Every time I hear about prison guards, my association is that this is going to be a story about abuse or torture (too much Abu Gharaib and Guantanamo). Here’s a story about a prison guard that changed my whole perspective.

Carl Cannon is a 44 year-old decorated corrections officer who works in Illinois for the US Bureau of prisons. Ten years ago he had an epiphany that struck him like a bolt of lightning. He was invited to make a presentation at a middle school during Black history month and chose to talk about Harriet Tubman and the Underground Railroad.

To make the presentation more engaging he wore his prison officer’s uniform. When the talk was over he opened the floor for questions but the only thing the kids wanted to hear about was about prison life. Many of them thought it was a “cool place” to be, a kind of survival school for gladiators. Carl Cannon knew that most inmates, if they could do it all over again, would make different decisions. After that presentation he found a new mission. He was good at keeping people inside prisons, but he wanted to keep them out.

In 1995 Carl Cannon founded C.H.O.I.C.E.S., a nonprofit organization that targets young adults, with special emphasis on middle schoolers (www.Truth4youth.org). The program teaches students about the importance of making responsible, positive life decisions. Cannon has spoken to as many as 1,200 students for 90 minutes, and at the end you could hear a pin drop. He talks about the seduction of the “unguarded moment”, that fraction of a second when we get a chance to do the right thing or the wrong thing. Before you get sucked into the downward spiral, he helps them make better choices.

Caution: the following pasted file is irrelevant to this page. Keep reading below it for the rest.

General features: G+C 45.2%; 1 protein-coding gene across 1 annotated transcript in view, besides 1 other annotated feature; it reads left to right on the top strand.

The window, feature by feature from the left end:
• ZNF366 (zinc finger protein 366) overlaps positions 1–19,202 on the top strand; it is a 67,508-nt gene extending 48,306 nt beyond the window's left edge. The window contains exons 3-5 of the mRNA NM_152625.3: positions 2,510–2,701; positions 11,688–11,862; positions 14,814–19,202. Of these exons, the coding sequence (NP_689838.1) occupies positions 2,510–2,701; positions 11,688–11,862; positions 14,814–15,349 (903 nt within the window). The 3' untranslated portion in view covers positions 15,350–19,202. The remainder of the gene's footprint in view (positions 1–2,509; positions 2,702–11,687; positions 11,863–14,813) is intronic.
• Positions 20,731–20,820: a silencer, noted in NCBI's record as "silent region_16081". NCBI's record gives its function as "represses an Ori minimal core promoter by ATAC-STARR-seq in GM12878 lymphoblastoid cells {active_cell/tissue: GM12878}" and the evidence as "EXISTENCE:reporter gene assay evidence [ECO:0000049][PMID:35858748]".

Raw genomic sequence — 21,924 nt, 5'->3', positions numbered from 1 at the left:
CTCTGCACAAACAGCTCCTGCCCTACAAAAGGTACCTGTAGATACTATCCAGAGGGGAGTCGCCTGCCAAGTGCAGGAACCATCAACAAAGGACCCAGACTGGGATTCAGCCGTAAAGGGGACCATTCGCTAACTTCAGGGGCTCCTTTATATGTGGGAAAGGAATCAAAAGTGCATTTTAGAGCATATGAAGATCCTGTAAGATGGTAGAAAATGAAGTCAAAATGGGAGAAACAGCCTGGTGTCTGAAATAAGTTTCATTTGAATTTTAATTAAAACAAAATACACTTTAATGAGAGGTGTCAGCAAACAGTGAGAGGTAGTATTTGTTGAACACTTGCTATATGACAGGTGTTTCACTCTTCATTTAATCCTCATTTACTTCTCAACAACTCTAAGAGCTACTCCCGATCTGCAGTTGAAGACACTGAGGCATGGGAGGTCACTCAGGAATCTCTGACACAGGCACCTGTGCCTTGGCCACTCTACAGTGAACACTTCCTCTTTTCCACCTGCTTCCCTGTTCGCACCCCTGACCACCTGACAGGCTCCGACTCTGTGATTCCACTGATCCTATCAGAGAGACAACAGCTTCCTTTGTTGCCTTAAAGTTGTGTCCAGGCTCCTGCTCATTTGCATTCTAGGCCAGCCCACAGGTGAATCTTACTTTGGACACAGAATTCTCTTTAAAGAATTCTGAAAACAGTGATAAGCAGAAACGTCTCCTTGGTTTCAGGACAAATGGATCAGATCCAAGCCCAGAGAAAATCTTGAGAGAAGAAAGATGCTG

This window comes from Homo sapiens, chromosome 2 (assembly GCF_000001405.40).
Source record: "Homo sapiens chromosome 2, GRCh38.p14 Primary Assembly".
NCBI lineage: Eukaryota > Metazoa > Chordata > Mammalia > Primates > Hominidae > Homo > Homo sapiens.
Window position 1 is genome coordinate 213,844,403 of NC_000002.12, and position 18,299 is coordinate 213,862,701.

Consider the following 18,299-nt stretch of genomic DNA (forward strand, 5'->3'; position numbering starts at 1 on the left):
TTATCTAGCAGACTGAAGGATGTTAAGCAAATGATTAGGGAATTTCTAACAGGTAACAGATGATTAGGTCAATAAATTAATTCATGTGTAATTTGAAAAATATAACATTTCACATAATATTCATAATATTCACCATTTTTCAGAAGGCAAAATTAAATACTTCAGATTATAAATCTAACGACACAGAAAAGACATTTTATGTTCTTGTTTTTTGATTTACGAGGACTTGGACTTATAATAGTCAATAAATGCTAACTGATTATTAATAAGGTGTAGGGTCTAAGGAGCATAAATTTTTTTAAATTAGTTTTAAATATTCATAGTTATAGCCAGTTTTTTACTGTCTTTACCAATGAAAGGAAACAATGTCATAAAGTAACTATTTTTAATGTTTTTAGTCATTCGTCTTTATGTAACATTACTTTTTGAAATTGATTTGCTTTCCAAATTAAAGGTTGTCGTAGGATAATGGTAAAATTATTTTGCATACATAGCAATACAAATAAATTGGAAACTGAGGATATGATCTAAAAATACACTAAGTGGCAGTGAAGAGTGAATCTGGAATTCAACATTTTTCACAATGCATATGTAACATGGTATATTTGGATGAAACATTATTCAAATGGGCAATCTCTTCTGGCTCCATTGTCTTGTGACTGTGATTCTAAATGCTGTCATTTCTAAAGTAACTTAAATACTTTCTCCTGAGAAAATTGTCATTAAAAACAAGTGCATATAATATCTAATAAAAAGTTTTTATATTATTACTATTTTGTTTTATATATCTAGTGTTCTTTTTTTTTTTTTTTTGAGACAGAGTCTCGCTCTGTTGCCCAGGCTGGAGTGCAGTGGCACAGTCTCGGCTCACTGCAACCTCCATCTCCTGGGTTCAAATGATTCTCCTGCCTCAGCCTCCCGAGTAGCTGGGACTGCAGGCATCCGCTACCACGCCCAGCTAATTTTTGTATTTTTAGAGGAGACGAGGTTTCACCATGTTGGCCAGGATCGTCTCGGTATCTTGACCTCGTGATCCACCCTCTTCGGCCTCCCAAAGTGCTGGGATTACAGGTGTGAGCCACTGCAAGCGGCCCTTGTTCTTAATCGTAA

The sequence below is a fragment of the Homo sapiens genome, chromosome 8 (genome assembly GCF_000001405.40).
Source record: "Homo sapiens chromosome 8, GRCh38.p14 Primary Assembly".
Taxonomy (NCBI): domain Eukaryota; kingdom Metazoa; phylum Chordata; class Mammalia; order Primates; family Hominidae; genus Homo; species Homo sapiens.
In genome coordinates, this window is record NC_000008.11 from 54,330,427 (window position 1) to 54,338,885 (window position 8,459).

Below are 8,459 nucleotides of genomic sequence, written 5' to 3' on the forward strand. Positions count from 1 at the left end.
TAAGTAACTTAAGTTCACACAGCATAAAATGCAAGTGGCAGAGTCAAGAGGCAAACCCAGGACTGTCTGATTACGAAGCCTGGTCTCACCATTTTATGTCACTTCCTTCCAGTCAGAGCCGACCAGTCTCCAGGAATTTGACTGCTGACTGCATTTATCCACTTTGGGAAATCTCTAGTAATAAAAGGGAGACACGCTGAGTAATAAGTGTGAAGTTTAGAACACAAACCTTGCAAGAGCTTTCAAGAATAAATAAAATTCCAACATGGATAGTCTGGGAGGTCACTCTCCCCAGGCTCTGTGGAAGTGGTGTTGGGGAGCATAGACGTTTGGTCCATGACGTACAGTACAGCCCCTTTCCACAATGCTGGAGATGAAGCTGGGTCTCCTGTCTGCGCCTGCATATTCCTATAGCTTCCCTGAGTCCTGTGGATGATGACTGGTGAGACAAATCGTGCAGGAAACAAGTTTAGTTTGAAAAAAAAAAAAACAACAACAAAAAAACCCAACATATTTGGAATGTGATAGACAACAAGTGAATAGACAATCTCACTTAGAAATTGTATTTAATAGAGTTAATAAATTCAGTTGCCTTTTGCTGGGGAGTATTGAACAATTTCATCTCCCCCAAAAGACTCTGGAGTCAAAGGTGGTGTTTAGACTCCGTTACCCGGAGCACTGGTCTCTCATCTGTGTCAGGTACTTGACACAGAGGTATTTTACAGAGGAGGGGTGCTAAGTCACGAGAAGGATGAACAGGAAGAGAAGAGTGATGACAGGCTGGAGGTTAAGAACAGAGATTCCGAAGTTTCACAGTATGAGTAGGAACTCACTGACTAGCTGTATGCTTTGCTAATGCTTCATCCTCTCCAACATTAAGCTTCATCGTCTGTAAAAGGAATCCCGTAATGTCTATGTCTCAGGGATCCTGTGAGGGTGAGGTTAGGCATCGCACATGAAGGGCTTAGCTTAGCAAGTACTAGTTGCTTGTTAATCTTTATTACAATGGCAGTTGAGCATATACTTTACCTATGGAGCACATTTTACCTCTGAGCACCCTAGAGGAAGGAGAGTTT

C.H.O.I.C.E.S. has an outreach program; in participating schools, teachers and administrators pick 2 students who have made the most progress in developing outstanding decision-making skills during the school year. Winners get to go on a shopping spree, receive school supplies, a computer, future tutoring and a two-year scholarship to Illinois Central College. Carl Cannon just received a National Caring Award, he said “it doesn’t get any better, than when a young person looks at you and says “thank you for believing in me”.

Here’s a prison guard Santa and his story embodies the Christmas spirit; where you start has nothing to do with where you can finish. Merry Christmas all.